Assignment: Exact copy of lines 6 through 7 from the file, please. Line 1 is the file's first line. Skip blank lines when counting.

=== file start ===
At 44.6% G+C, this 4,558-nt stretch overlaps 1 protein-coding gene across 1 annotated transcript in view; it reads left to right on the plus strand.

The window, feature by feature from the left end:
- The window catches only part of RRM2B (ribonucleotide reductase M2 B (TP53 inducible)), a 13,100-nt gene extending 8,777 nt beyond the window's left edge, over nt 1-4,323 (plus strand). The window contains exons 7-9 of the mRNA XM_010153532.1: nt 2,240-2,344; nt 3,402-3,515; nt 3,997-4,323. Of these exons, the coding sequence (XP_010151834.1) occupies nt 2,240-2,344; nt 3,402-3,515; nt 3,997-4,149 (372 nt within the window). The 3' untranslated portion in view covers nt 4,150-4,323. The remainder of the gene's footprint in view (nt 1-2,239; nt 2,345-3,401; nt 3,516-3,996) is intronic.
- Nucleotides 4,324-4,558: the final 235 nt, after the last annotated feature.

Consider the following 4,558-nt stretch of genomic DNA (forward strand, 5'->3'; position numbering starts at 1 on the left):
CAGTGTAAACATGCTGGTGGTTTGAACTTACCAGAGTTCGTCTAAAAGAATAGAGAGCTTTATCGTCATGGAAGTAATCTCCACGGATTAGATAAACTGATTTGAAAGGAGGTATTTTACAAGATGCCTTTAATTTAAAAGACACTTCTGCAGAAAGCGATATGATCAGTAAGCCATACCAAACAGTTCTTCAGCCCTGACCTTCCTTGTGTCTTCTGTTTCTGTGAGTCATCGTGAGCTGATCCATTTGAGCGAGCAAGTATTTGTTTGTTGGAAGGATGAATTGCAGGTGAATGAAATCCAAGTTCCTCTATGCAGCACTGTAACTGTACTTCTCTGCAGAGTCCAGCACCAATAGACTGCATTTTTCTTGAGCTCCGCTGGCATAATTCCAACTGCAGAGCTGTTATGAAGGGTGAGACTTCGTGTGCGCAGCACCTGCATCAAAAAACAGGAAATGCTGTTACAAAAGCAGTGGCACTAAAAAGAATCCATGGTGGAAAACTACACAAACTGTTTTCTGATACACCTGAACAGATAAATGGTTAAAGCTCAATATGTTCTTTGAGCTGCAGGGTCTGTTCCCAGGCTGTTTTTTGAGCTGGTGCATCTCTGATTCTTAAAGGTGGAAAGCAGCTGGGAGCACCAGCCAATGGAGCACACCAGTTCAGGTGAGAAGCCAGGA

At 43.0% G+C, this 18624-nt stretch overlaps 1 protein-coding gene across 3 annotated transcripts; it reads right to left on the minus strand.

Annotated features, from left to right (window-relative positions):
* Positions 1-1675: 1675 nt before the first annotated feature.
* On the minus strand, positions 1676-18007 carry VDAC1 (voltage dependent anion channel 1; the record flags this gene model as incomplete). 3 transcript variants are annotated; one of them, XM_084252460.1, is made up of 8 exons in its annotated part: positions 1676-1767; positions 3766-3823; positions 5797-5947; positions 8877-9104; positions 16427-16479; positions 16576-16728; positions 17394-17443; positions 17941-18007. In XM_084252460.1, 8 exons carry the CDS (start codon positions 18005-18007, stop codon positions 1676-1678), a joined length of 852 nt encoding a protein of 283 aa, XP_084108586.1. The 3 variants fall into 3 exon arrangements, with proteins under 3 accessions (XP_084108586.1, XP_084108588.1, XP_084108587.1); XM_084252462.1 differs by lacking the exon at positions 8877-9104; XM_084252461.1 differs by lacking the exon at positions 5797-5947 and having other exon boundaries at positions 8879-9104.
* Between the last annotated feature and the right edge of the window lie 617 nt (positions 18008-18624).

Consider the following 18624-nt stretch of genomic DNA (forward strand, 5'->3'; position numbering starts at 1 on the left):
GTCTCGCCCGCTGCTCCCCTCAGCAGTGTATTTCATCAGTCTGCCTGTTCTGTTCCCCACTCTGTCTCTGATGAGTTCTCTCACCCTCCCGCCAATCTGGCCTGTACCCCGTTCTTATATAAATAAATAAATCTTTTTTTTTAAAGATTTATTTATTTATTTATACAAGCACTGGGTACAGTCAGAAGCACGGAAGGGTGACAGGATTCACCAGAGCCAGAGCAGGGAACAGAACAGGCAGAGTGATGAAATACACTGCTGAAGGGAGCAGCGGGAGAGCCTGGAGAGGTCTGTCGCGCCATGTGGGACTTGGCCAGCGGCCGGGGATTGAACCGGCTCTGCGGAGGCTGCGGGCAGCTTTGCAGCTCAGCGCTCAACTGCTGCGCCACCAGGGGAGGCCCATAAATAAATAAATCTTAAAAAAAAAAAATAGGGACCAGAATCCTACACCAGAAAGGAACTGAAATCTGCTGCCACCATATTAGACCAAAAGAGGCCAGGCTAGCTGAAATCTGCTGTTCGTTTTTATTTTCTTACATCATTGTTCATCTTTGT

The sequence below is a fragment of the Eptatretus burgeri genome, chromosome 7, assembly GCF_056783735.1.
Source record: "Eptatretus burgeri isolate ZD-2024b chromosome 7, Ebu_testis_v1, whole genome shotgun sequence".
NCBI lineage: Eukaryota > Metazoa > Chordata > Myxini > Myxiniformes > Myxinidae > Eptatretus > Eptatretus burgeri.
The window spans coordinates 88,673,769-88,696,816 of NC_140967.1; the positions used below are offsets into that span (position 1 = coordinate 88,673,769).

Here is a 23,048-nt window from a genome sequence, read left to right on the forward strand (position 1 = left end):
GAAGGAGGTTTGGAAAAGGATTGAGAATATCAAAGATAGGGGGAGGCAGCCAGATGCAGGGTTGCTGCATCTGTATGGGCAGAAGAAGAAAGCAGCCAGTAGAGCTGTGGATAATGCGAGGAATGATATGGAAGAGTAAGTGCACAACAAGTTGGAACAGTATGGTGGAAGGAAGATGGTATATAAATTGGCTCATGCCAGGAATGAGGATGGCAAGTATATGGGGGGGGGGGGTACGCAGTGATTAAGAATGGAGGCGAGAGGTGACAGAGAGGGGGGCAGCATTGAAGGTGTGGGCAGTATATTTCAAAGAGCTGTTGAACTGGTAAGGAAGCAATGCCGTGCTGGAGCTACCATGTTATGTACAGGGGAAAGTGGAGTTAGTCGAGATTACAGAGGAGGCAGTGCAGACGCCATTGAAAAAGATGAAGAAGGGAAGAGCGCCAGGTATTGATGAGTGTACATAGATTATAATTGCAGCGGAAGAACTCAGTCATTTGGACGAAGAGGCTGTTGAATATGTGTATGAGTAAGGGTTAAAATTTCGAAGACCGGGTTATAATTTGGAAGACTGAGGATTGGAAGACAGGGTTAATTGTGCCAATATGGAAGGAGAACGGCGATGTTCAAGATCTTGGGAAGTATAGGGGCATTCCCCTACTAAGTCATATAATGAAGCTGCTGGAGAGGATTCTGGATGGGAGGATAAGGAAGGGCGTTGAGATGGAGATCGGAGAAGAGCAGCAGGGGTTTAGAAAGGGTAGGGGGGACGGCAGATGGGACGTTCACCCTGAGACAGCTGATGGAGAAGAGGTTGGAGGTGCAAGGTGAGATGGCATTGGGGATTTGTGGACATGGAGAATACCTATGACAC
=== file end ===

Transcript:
CAGTGTAAACATGCTGGTGGTTTGAACTTACCAGAGTTCGTCTAAAAGAATAGAGAGCTTTATCGTCATGGAAGTAATCTCCACGGATTAGATAAACTGATTTGAAAGGAGGTATTTTACAAGATGCCTTTAATTTAAAAGACACTTCTGCAGAAAGCGATATGATCAGTAAGCCATACCAAACAGTTCTTCAGCCCTGACCTTCCTTGTGTCTTCTGTTTCTGTGAGTCATCGTGAGCTGATCCATTTGAGCGAGCAAGTATTTGTTTGTTGGAAGGATGAATTGCAGGTGAATGAAATCCAAGTTCCTCTATGCAGCACTGTAACTGTACTTCTCTGCAGAGTCCAGCACCAATAGACTGCATTTTTCTTGAGCTCCGCTGGCATAATTCCAACTGCAGAGCTGTTATGAAGGGTGAGACTTCGTGTGCGCAGCACCTGCATCAAAAAACAGGAAATGCTGTTACAAAAGCAGTGGCACTAAAAAGAATCCATGGTGGAAAACTACACAAACTGTTTTCTGATACACCTGAACAGATAAATGGTTAAAGCTCAATATGTTCTTTGAGCTGCAGGGTCTGTTCCCAGGCTGTTTTTTGAGCTGGTGCATCTCTGATTCTTAAAGGTGGAAAGCAGCTGGGAGCACCAGCCAATGGAGCACACCAGTTCAGGTGAGAAGCCAGGA

At 43.0% G+C, this 18624-nt stretch overlaps 1 protein-coding gene across 3 annotated transcripts; it reads right to left on the minus strand.